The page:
PICK OF THE MONTH
Pay It All Back Vol. 7
On-U Sound (dist. Redeye)
I was introduced to the On-U Sound label back in 1989, when the CD store where I worked had a copy of Pay It All Back Vol. 2 on the “Imports” rack. I gave it a spin, and my musical life hasn’t been the same since. That collection contained a dizzying array of sounds and styles, from radically deep roots reggae (Prince Far I’s “Water the Garden,” Bim Sherman’s “Run Them Away”) to techno settings of football chants (Barmy Army’s “Billy Bonds M.B.E.”), sampladelic electro-calypso (Forehead Bros.’ “Circular Motion”), and ethnographic dub (African Head Charge’s “Throw It Away”). I had never head of any of these artists before, and I spent the next two decades seeking out everything I could find by all of them, as well as everything I could dig up from the On-U Sound catalog. The latest installment in the series follows in what is now a longstanding tradition, presenting a wild mix of unreleased tracks, remixes, extracts from upcoming albums, and deep cuts from previous releases: some familiar names are back (African Head Charge, Mark Stewart, Little Axe) and some new ones are introduced (Los Gaiteros de San Jacinto, Higher Authorities, Denise Sherwood), but what remains the same is the thrilling stylistic variety–a variety that is grounded in groove, in bone-shaking bass, and in label head Adrian Sherwood’s wildly dubwise production style. And the booklet includes a comprehensive On-U Sound discography with extensive notes–a treasure trove of information in itself. This is the most exciting release of 2019 so far.
Johann Sebastian Bach
Concertos for 2, 3 & 4 Pianos
David Fray; String Ensemble of the Orchestra National du Capitole de Toulouse
Erato (dist. Naxos)
Johann Sebastian Bach
Violin Concertos; Sinfonias; Overture; Sonatas (2 discs)
Isabelle Faust; Akademie für alte Musik Berlin / Bernhard Forck; Xenia Loeffler
Harmonia Mundi (dist. PIAS)
Like many of the baroque masters, J. S. Bach unapologetically recycled his own music, for example recasting violin concertos as keyboard concertos and vice versa. Thus it should come as no surprise to see BWV 1060 performed by David Fray as a “Concerto for 2 Keyboards” and by Isabelle Faust as a “Concerto for Oboe and Violin” (which is what Bach scholars generally believe was its original incarnation). These two recordings offer a lovely and interesting blend of contrasts and similarities, among them the fact that the Fray album is recorded on modern instruments and the Faust recording on period ones. And although I’m generally a big fan of Bach on modern keyboards, in this case I have to say that the massing of as many as three or four pianos, and their presentation alongside a string ensemble of wire-strung instruments, makes for a slightly muddled sound at times (though admittedly, if the keyboard parts were played by harpsichords I suspect the problem would be even worse). The pieces for two keyboards are the ones that come across most clearly and compellingly. Isabelle Faust’s two-disc program benefits from its variety of instrumental forms and textures: it offers a varied program of concertos, overtures, sonatas, and sinfonias (some drawn from Bach cantatas), all performed with the outstanding Akademie für alte Musik Berlin. Faust is playing a Stainer violin that looks like it has been given a modern neck and tailpiece but is strung with gut, and has a marvelous tone. The group sounds particularly majestic on their performance of the popular sinfonia from the cantata Ich liebe den Höchstein von ganzem Gemüte, and on my favorite of all Bach’s violin concertos, BWV 1042. Both of these sets are well recommended, but if you have to pick one I’d say go for the Faust.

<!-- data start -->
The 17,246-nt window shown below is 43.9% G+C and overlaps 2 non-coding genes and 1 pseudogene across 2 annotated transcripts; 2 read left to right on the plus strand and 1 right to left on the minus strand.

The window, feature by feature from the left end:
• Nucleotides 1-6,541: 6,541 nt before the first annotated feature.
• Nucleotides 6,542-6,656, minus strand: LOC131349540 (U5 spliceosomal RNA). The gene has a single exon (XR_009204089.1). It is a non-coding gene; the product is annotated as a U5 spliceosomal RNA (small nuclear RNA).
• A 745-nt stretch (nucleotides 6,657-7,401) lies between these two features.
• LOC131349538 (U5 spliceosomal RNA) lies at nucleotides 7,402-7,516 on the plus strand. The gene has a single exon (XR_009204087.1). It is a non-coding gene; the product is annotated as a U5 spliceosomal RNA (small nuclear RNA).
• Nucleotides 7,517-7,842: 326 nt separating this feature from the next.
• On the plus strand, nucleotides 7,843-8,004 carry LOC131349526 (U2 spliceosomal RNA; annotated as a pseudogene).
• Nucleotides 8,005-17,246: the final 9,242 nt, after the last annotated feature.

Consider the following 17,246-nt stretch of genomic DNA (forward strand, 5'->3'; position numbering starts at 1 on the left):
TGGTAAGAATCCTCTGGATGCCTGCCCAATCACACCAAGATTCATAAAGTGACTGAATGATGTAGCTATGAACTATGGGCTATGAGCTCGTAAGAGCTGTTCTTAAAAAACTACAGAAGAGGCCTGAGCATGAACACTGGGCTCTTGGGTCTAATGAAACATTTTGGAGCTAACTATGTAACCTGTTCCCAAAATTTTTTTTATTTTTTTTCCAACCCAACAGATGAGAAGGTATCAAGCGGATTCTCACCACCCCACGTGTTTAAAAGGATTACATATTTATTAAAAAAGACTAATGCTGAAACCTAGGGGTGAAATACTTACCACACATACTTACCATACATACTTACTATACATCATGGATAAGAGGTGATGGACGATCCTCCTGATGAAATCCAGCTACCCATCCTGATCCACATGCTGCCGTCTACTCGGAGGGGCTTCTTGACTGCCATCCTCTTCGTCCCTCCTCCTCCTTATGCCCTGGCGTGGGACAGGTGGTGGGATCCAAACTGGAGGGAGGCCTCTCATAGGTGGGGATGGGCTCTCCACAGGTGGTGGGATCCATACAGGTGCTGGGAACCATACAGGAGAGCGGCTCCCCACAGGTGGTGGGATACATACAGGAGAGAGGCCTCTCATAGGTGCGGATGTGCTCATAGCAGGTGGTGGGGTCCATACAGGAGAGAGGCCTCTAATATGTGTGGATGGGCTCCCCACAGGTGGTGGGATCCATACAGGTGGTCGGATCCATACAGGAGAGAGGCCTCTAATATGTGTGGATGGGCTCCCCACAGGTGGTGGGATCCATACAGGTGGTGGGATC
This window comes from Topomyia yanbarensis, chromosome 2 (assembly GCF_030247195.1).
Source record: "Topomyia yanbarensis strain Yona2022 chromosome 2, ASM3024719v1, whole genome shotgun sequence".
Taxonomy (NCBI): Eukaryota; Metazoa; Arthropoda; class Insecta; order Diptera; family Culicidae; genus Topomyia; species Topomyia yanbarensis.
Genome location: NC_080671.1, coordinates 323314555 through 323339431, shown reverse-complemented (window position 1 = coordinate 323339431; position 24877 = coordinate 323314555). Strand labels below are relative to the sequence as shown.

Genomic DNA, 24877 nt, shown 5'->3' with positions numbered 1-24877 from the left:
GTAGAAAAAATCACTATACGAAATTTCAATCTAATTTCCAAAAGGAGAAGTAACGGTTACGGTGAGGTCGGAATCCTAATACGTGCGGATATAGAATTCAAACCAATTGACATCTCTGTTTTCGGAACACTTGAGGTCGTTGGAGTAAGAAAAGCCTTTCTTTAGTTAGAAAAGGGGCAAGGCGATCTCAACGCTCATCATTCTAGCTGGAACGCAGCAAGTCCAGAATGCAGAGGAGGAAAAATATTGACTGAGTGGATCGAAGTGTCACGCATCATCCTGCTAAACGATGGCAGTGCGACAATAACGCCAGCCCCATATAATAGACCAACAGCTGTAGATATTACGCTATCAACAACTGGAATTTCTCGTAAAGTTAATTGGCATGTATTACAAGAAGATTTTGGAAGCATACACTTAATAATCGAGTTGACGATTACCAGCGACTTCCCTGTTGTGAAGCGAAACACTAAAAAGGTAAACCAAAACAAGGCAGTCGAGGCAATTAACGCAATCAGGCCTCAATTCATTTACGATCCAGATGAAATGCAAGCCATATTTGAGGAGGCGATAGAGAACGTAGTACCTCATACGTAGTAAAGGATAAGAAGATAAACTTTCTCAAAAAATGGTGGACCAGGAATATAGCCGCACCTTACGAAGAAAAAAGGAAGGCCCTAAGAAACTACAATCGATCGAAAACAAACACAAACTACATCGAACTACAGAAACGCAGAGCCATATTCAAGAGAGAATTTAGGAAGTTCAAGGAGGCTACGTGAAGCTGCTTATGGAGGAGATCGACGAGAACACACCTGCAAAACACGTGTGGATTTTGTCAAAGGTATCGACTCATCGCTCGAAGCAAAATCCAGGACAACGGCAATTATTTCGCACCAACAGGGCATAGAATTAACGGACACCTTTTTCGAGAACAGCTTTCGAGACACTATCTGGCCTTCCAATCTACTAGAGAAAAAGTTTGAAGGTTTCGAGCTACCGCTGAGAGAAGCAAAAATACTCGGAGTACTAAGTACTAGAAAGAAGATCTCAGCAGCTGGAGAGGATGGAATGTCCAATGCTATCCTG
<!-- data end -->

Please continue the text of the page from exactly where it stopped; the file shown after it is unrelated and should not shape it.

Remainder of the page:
American Recorder Concertos
Michala Petri; various ensembles
OUR Recordings (dist. Naxos)
As the press materials point out, “it is one of the great ironies of the recorder’s long history, that despite being ubiquitous in nearly every American public school program, few composers ever explored writing for it.” True enough, though I’m not sure how great the irony really is–I would argue that it’s precisely the recorder’s ubiquity in elementary schools that contributes to its unfortunate reputation as basically a plastic toy for kids. Be that as it may, luckily we have the international treasure that is virtuoso recorder player Michala Petri, who has commissioned four showpieces of contemporary classical recorder music: each of them written as a concerto, but for a variety of instrumental forces and textures, from Roberto Sierra’s and Steven Stucky’s works for recorder and orchestra to Anthony Newman’s piece for recorder, harpsichord, and string quartet and Sean Hickey’s for recorder with winds, brass, percussion and harp. Most of these pieces (two of which are presented here in world-premiere recordings) are bracingly modernist, though Newman’s harks back very explicitly to the recorder’s glory days during the baroque period. Petri is, of course, a genius.